Iowa is right there with Georgia at five players (Aidrian Clayborn, Cole Croston, James Ferentz, Riley McCarron, Matt Tobin). Vanderbilt is next on the list with four (Adam Butler, Andrew Jelks, Jordan Matthews, Ralph Webb), even with Rutgers (Devin and Jason McCourty, Duron Harmon, Kenny Britt). Arkansas follows closely behind with three (Trey Flowers, Dietrich Wise, Cody Hollister).

If you look at the coaches involved in helping certain groups of players develop, the Patriots connections become even a little more clear.

At Iowa, it's Kirk Ferentz, who served as a Belichick assistant in Cleveland back in the 90s. At Vanderbilt, Belichick thinks highly enough of Derek Mason that he gave Mason and the Vandy coaching staff a behind-the-scenes look at spring workouts in New England last year. At Rutgers, Belichick's relationship with former Scarlet Knights coach Greg Schiano has been well-documented.

Then there are the coaches who've bounced around a bit and impacted multiple players on the Patriots roster at different spots.

Bret Bielema, who's been helping the Patriots this offseason (and was spotted with Belichick at The Preakness this weekend), coached all three Arkansas products as well as James White during his time at Wisconsin. Bo Pellini has coached three Patriots (Vincent Valentine and Rex Burkhead at Nebraska, Derek Rivers at Youngstown State).

Then there's that Georgia connection. Kirby Smart coached all three Bulldog rookies as well as the two Alabama products on the Patriots roster (Dont'a Hightower, Cyrus Jones) when Smart was coaching defense for the Crimson Tide. Former Georgia coach and current Miami sideline boss Mark Richt recruited all five Georgia players currently on the Patriots roster, and he coached both Miami rookies now in New England (Braxton Berrios, Trent Harris).

Asked why Belichick and the Patriots front office would be so interested in acquiring so many players from the same school, Andrews replied, "That’s a psychology question. Man, I don’t know . . .  

"You know, no, I don’t think there’s really like one thing. I think those are some great guys. They all work really hard. They’ve been great teammates to me, so that’s something you can always respect, and it’s guys like that you love having in your locker room and playing with.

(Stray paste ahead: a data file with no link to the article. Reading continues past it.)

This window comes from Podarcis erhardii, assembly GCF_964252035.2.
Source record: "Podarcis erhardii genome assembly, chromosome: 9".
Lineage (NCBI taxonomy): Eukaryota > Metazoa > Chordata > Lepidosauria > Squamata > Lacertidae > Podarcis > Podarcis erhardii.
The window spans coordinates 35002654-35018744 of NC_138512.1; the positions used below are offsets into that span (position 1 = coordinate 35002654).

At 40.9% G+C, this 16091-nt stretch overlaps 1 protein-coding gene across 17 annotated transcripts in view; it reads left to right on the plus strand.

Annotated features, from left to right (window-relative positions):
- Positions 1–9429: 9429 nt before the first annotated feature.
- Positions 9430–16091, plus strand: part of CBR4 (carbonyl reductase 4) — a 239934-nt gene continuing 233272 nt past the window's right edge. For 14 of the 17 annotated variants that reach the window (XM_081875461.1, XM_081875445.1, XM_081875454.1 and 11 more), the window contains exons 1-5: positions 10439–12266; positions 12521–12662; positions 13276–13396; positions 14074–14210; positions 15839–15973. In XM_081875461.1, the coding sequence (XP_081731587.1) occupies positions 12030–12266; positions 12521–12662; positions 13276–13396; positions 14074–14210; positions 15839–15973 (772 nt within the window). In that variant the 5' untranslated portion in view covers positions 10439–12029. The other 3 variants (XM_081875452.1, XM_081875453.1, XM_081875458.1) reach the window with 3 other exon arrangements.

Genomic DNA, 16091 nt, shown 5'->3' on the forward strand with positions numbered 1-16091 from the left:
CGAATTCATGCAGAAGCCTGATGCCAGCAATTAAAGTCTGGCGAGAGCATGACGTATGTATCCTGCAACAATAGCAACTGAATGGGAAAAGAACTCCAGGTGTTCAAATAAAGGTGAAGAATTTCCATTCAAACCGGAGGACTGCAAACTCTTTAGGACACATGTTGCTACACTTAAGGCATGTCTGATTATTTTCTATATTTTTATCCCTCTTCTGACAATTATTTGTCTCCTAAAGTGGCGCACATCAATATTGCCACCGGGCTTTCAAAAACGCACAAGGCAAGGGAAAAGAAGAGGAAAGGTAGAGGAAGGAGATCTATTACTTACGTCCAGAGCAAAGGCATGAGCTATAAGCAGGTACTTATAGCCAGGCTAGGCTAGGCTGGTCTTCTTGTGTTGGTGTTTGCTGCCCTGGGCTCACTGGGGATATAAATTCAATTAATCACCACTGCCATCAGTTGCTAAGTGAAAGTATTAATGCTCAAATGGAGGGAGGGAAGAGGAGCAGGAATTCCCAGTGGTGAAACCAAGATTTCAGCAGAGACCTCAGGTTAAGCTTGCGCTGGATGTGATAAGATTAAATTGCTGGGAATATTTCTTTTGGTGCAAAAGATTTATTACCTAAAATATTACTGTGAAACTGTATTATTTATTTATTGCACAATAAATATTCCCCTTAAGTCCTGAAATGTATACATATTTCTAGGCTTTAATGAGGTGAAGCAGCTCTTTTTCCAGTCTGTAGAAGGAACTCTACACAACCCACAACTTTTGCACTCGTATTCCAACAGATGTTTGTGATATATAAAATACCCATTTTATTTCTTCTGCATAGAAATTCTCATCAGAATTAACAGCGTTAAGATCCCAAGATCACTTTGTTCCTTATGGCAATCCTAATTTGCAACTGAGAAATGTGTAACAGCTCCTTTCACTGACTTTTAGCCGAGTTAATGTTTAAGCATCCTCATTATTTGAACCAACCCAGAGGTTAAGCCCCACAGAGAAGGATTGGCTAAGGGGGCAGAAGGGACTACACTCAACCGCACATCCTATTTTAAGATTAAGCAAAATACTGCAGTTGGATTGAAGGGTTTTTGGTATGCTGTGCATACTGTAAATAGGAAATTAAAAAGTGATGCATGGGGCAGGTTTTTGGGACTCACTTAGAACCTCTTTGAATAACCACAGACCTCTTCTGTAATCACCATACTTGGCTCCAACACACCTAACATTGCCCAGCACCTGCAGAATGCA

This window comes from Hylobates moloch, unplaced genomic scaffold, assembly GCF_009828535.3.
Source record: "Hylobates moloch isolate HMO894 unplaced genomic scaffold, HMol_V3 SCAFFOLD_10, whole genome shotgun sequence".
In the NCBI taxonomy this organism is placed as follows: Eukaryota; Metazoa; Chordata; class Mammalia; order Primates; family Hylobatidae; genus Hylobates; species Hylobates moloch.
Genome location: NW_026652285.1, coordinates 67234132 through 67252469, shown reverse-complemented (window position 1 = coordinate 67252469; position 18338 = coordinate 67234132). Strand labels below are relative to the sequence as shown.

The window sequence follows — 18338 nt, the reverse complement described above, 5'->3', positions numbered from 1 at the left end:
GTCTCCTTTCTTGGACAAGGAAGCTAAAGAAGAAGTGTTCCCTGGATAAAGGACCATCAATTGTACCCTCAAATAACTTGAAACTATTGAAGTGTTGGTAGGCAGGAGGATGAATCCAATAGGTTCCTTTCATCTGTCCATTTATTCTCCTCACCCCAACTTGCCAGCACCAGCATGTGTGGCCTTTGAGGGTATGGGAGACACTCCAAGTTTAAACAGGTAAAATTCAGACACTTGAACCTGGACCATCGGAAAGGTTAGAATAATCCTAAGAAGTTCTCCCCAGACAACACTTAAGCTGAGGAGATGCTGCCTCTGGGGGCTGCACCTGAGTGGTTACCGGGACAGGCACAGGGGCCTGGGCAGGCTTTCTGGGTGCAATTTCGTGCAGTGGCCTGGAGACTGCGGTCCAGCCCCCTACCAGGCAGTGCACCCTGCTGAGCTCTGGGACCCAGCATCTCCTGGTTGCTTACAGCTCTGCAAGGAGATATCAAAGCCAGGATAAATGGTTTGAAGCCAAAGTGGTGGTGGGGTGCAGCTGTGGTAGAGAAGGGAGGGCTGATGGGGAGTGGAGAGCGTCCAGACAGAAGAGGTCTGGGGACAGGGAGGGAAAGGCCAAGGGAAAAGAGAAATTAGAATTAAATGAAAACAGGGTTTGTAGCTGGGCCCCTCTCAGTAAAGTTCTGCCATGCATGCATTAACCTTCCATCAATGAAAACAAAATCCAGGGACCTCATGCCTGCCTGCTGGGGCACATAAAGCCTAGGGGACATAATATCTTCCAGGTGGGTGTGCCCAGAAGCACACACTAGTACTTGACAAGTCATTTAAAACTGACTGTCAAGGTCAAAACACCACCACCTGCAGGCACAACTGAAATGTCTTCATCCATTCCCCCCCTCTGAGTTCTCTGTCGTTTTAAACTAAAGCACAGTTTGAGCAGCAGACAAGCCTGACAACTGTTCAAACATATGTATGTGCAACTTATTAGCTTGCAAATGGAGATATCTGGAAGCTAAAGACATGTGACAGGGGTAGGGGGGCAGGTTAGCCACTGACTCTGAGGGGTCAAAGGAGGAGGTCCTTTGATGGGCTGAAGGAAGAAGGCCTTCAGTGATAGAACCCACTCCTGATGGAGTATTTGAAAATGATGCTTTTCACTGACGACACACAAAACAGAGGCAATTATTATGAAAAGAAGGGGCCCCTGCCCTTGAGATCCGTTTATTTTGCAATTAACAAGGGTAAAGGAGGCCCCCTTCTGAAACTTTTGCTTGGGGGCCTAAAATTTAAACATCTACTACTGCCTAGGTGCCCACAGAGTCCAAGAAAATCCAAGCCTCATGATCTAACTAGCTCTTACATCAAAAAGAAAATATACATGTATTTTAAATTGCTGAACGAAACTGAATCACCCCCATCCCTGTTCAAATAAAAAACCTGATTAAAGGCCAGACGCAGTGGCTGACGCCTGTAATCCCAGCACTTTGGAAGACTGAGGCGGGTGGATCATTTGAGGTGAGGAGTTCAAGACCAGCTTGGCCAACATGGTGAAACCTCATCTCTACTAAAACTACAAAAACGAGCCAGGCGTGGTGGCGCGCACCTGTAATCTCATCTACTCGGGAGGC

No matter how you look at it, the Georgia connection in New England is as strong as ever.

"Georgia the new Rutgers? Oh, I’m going to have to talk to Dev and Du about that and all those guys," Andrews said with a smile. "We might be now. We’ll have to see."


Johnny Manziel signing with Hamilton of the CFL

Johnny Manziel signing with Hamilton of the CFL

Johnny Manziel won't be in the Patriots' plans at quarterback anytime soon.

The former Browns QB, Heisman winner in 2012 and first-round pick in 2014 announced on Saturday morning that he had decided to sign a contract to play in the CFL in order to "further my football career after a long break."

"I believe this is the best opportunity for me moving forward and I'm eager for what the future holds," Manziel tweeted. 

Manziel also announced that he'll be co-hosting the "Comeback Szn" podcast for Barstool Sports alongside his agent Erik Burkhardt and our buddy, former "Boston Sports Tonight" and "Football Fix" co-host, Kayce Smith.

"It's just a really good fit," Burkhardt said on "Comeback Szn." "Good offense. It's a really good league. It's been around forever, we vetted it well, and at the end of the day, like Johnny said, he wants to play ball."

Manziel, who's been out of football the past two years because of substance abuse and emotional problems, has battled bipolar disorder. He will play for the Hamilton Tiger-Cats under head coach June Jones, who has also coached in the NCAA and NFL ranks. Jones served as offensive coordinator of the Falcons (1991-93) before becoming their head coach (1994-96). He was also quarterbacks coach and interim head coach for the Chargers in 1998 before heading to the college ranks. Jones coached at Hawaii then at SMU, where he was the first person to offer Manziel a college scholarship. 

CFL rookie contracts are for two years, meaning the Tiger-Cats will have his rights through the end of the 2019 CFL season. 

Earlier this year, CFL commissioner Randy Ambrosie reiterated the league's stance that they're not in the business of letting players break their contracts to pursue NFL opportunities.

The Patriots took a look at him this spring, but even if they had interest, the possibility of which we discussed on Quick Slants the Podcast last month, any marriage will have to wait.